MADRID — There are four global entertainment businesses, and while Hollywood dominates movies, videogames and TV, it has no lock on soccer.
English captain David Beckham, the world’s biggest soccer star, made headlines June 18 when he joined Spain’s Real Madrid from England’s Manchester United.
He may also have made history.
Under its canny prexy, construction magnate Florentino Perez, Real Madrid is attempting to morph from a soccer club into a sports-based entertainment behemoth whose reach and revenues resemble those of a Hollywood studio.
“Real Madrid is a stronger brand than Disney,” says Perez. “It just hasn’t been exploited yet.”
If Perez succeeds, he will revolutionize the economics of soccer and may gain more of a U.S. beachhead. For this to happen, he needs Beckham.
Already, “Real Madrid is a rising financial star of European soccer, overtaking Manchester United,” says Matthew Glendinning, editor of Football Business Intl. Its 2002 revenues of $294.8 million make it the world’s richest soccer club.
But its revs — and Beckham’s $41 million transfer fee — are small fry for a U.S. studio.
Compared to a major, Real Madrid pales on three counts: Games have short exploitation windows; most fans want to see matches live; it has few femme fans.
Enter David Beckham. His soccer skills and his fame, on and off the pitch, make him a man for all demos.
For macho fans, the defining moment in his professional life came when he kicked a ball back to his dad in a park. Today, nobody in the world can kick a ball so accurately.
For femme or gay aficionados, Beckham has a jackpot look: a lithe body, boyish grin and blond locks.
And few players are so modest. When he signed for Real Madrid, his first reaction was to apologize to its players for all the fuss his transfer caused.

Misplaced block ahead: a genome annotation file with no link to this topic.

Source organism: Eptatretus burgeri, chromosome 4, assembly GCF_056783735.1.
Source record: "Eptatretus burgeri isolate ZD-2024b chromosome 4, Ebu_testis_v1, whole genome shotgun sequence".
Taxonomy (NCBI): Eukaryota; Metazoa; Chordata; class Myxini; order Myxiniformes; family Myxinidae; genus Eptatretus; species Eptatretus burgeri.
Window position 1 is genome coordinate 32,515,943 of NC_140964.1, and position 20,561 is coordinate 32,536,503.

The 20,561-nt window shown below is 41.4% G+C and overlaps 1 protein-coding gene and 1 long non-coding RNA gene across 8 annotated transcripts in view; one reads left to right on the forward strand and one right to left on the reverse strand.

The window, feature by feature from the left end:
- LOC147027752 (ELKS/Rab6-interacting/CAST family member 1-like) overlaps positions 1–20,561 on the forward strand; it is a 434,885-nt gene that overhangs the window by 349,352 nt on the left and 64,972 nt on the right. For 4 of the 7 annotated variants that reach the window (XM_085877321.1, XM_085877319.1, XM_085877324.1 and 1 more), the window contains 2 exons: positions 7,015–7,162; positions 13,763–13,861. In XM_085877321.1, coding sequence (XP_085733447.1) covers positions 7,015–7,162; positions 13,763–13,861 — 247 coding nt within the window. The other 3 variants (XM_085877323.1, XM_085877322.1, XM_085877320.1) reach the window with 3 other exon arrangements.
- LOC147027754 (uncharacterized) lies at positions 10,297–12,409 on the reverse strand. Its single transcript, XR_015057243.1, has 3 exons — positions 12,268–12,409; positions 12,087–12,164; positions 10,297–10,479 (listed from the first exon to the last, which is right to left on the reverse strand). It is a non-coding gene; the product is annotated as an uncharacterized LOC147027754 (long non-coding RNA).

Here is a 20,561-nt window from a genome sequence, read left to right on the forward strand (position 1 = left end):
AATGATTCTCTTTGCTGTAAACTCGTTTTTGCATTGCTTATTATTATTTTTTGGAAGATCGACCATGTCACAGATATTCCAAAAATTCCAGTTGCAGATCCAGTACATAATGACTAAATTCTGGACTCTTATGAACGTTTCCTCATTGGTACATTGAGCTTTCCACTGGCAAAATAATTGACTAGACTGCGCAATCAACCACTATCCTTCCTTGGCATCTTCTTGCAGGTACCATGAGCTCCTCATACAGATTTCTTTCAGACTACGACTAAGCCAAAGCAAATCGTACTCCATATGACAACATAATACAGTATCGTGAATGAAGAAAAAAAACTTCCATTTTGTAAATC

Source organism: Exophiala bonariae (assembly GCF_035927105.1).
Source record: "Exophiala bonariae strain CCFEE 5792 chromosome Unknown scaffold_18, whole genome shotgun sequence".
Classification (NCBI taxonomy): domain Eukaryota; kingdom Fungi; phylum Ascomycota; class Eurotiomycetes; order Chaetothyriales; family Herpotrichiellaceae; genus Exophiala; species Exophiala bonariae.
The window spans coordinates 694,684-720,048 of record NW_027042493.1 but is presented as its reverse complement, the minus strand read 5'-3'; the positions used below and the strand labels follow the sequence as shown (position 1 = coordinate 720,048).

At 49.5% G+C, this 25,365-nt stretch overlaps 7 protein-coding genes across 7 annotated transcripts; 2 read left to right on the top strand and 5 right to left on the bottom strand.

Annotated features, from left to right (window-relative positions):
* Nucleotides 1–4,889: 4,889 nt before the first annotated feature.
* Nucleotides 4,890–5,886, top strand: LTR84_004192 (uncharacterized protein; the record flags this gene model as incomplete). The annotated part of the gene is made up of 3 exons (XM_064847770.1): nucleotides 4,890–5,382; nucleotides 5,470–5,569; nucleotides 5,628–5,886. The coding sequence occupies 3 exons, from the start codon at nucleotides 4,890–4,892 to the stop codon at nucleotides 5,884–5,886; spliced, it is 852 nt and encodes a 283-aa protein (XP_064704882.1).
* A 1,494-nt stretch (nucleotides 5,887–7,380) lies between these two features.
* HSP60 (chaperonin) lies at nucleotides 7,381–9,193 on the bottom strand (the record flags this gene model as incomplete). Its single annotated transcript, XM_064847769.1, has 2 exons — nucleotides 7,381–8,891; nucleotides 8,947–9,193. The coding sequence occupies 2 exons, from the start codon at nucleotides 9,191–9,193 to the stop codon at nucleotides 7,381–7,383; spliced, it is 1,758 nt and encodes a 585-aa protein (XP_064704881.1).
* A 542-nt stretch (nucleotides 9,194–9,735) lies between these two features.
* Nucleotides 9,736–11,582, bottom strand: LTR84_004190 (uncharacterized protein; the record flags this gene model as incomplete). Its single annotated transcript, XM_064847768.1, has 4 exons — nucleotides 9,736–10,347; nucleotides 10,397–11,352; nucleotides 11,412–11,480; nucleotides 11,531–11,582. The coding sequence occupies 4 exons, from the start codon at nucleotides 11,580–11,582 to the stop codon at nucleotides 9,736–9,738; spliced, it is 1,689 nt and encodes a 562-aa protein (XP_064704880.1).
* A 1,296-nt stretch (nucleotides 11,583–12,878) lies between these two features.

Beckham also plays to soccer’s ace card: franchise-building. Warner Bros. turns out one “Harry Potter” a year; Beckham can turn out for Real Madrid every week.
Beckham will give Madrid a fast lane into Asia, where he is literally a demigod — Bangkok’s Pariwas temple has his statue in a spot reserved for minor deities. The Japanese magazine Shukan Jitsuwa has reported that women are styling their pubic hair in homage to the Mohawk hairstyle Beckham sported during the 2002 World Cup.
Beckham recently made $19 million in sponsorship fees for 10 days’ work touring the Far East.
The big question is whether Beckham can crack the U.S. He has a long way to go.
According to a Screen Digest report on “The Global Business of Sports Television,” just 8% of Americans watched the last World Cup, compared to 85% of Europeans. At the recent MTV awards, Beckham was reportedly presented as “Derek.”
But Man U, as Glendinning points out, has signed a cross-promotional agreement with the New York Yankees and is planning a U.S. tour. It’s also building a Man U-branded kids training camp, and programming from its MUTV channel appears on cable net Yankees Entertainment & Sports.
Expect Real Madrid to be pushing merchandizing and its Real Madrid channel in the U.S. very soon.